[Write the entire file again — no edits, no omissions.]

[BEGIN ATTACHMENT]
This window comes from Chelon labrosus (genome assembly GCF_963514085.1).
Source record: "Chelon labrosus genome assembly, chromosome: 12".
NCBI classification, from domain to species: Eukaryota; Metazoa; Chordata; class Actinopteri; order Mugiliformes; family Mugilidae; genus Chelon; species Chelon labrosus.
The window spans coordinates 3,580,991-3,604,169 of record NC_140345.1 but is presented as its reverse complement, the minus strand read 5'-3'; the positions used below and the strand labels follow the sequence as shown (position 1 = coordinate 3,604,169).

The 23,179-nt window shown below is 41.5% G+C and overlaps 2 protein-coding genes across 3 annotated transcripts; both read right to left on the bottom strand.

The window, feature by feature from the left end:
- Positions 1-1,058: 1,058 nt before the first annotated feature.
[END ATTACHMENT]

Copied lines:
This window comes from Chelon labrosus (genome assembly GCF_963514085.1).
Source record: "Chelon labrosus genome assembly, chromosome: 12".
NCBI classification, from domain to species: Eukaryota; Metazoa; Chordata; class Actinopteri; order Mugiliformes; family Mugilidae; genus Chelon; species Chelon labrosus.
The window spans coordinates 3,580,991-3,604,169 of record NC_140345.1 but is presented as its reverse complement, the minus strand read 5'-3'; the positions used below and the strand labels follow the sequence as shown (position 1 = coordinate 3,604,169).

The 23,179-nt window shown below is 41.5% G+C and overlaps 2 protein-coding genes across 3 annotated transcripts; both read right to left on the bottom strand.

The window, feature by feature from the left end:
- Positions 1-1,058: 1,058 nt before the first annotated feature.